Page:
At first, you might be tempted to say the 2016 updates are not all that important, but that's far from the truth.
Lamborghini has quietly introduced a new handling detail, stating the vehicle's all-wheel-drive system has been tweaked and now "provides a neutral and even more improved driving behavior, particularly in STRADA mode."
Reading between the lines, we remember the Huracan's greatest flaw was the greater-than-expected understeer, which can be felt particularly in Strada mode. As you work your way up to the Sport and Corsa modes, the handling does shift towards a more balanced one, but the extra aggression means you can't use those modes on a regular basis, at least not when driving on the street.
Since we found the Huracan as the first Lamborghini you can drive on a daily basis, the uninspiring handling offered in the mode you use most often for such activities had an important effect on the overall feel of the car.
Fortunately, the Huracan is the second Lamborghini (following the Aventador) to feature electronic control for its AWD. While the company hasn't mentioned the exact changes it introduced in this area, a small tweak is enough to make this bull provide the expected rage.
As for the 5.2-liter V10 heart of the Huracan, the engine has been fitted with a cylinder deactivation feature. When full power is not required, a cylinder bank can be shut down to increase efficiency. Sure, this only drops the CO2 emissions from 290 g/km to 283 g/km, but if this is the price we have to pay for Lamborghini remaining the last major supercar maker to use atmospheric engines, we're happy to do so.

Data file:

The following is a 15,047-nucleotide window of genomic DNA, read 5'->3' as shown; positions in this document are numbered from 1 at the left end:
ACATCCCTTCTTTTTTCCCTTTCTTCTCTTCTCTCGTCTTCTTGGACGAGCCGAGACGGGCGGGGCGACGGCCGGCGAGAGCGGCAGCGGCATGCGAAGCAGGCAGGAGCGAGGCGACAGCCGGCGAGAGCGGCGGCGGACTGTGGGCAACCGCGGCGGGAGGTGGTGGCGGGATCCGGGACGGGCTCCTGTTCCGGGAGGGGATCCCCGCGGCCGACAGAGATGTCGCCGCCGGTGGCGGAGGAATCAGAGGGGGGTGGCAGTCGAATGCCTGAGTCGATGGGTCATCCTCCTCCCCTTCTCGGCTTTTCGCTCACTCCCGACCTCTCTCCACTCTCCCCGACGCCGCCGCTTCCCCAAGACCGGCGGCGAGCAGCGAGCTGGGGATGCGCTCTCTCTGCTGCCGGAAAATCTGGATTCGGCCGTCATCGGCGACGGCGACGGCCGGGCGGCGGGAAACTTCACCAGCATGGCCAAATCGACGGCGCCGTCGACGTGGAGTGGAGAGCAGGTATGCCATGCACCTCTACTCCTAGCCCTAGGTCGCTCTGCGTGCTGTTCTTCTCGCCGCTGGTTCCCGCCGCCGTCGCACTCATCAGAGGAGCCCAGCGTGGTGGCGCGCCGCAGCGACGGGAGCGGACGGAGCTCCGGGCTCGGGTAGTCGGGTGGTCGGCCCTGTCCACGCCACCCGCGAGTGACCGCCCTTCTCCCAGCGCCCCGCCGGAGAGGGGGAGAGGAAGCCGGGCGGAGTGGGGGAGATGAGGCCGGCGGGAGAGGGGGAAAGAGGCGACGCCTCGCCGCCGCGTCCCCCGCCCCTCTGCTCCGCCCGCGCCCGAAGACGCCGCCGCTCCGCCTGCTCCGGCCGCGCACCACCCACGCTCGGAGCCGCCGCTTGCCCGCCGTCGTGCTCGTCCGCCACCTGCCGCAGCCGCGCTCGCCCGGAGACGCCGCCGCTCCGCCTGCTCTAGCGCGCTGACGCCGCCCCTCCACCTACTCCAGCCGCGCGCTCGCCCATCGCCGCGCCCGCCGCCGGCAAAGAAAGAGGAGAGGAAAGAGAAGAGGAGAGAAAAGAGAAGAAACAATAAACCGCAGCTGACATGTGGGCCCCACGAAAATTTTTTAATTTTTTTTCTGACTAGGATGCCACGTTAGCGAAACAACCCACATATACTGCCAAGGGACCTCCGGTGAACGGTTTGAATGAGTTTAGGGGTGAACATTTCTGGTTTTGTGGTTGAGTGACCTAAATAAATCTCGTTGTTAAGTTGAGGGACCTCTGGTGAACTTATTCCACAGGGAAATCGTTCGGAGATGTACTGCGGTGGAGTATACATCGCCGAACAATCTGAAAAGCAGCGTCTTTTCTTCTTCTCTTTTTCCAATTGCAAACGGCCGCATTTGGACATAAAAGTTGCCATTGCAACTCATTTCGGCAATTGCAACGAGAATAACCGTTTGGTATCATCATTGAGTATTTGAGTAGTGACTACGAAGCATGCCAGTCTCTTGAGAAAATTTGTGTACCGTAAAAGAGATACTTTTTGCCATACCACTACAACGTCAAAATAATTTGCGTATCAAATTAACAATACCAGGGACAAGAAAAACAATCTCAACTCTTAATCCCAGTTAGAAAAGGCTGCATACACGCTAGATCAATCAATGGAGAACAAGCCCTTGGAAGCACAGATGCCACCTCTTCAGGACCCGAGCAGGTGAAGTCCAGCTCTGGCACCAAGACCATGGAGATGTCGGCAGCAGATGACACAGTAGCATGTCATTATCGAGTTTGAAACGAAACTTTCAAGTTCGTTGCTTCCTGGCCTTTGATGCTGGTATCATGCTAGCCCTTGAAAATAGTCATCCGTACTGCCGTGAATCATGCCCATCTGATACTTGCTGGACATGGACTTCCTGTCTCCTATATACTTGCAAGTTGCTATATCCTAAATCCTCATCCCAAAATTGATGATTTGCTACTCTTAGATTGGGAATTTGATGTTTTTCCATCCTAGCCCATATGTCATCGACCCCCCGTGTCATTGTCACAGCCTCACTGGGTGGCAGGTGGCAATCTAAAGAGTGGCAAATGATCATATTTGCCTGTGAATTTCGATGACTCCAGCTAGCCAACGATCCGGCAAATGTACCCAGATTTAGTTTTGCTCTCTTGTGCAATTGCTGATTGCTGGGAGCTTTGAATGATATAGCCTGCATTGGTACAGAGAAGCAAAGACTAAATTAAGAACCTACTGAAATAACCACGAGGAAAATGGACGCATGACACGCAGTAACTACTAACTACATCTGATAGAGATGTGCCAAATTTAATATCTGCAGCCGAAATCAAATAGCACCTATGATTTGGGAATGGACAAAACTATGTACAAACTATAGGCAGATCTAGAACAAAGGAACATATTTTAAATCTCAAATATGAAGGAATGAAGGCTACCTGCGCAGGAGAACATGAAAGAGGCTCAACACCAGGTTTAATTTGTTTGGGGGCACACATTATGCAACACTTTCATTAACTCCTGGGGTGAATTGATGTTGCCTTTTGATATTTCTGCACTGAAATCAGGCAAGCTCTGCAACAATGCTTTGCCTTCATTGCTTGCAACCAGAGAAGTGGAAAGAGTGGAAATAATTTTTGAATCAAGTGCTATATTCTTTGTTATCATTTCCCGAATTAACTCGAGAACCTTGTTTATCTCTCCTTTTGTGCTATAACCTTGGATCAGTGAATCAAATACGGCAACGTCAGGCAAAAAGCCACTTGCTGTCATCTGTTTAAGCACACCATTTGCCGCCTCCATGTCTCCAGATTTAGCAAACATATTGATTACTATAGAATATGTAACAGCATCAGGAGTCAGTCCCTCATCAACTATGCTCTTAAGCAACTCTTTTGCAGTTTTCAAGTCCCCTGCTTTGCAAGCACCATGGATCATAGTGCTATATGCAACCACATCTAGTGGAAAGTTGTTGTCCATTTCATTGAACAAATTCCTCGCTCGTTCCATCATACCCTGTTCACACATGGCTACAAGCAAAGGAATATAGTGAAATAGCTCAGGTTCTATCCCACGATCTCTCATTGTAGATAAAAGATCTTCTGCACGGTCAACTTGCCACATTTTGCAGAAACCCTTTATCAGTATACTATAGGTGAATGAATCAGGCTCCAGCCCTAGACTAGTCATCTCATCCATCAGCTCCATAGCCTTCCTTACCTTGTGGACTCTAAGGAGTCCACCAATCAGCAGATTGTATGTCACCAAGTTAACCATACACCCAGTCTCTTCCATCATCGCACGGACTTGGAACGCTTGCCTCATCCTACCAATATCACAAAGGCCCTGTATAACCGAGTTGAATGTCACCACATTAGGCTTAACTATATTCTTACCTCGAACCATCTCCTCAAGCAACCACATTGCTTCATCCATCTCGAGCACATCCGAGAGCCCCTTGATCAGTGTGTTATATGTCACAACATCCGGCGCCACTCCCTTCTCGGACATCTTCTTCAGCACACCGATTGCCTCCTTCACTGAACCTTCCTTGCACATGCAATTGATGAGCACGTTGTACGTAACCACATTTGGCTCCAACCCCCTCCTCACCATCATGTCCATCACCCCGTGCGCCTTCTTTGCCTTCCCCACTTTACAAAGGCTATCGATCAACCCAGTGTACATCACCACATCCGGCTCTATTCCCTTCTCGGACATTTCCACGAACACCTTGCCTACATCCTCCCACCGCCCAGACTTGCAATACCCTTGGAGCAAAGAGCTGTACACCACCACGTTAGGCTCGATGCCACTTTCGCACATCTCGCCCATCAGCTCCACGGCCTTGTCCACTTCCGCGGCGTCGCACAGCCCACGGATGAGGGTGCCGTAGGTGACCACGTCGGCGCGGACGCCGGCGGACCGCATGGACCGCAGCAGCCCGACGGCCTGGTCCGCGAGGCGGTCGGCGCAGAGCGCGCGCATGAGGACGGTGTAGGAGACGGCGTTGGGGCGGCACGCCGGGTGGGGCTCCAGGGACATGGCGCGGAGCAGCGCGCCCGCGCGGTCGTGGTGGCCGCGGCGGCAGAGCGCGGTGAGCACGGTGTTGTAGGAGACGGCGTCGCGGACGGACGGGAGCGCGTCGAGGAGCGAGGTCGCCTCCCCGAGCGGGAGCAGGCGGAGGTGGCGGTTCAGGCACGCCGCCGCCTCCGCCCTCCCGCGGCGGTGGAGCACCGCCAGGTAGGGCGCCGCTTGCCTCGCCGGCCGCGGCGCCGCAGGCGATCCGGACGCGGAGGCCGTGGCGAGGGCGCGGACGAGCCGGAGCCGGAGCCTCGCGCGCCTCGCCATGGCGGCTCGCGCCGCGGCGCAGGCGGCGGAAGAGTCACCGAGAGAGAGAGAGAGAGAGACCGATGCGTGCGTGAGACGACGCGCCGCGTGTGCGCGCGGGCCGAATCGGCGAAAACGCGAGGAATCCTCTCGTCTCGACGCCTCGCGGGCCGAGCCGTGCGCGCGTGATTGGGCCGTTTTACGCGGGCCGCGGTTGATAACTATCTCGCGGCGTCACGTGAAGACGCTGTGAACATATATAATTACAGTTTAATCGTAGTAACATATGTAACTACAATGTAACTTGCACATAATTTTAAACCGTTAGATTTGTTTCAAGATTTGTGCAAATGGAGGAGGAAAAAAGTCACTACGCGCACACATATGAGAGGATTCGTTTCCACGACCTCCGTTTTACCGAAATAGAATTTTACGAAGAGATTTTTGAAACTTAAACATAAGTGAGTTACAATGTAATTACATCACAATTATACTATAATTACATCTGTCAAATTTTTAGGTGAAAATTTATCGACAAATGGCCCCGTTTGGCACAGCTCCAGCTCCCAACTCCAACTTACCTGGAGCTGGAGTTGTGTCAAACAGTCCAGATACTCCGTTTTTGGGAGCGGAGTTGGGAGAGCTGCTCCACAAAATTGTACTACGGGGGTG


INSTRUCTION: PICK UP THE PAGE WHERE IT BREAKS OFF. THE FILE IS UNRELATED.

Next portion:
The usability factor of the Huracan has been further boosted by the introduction of a travel package, which offers extra storage nets and cup holders, as well as a new 12V socket. Anybody who's driven a Gallardo with little things thrown around the cabin will understand the true value of this.
The Huracan can now be had in new colors, while customers opting for the Ad Personam program can now enjoy retro-inspired and matte hues.
While the interior leather choices are more varied, the list of options has been enriched thanks to goodies such as a Sensorum audio system, as well as LED engine compartment lighting.
With Ferrari switching to the considerably faster, twin-turbo 488 GTB and McLaren constantly upping the ante, Lamborghini's update is more than welcome. This also explains the complimentary nature of the upgrade - 2016 pricing remains unchanged, which means an MSRP of $237,250 or EUR201,705 (19% VAT included).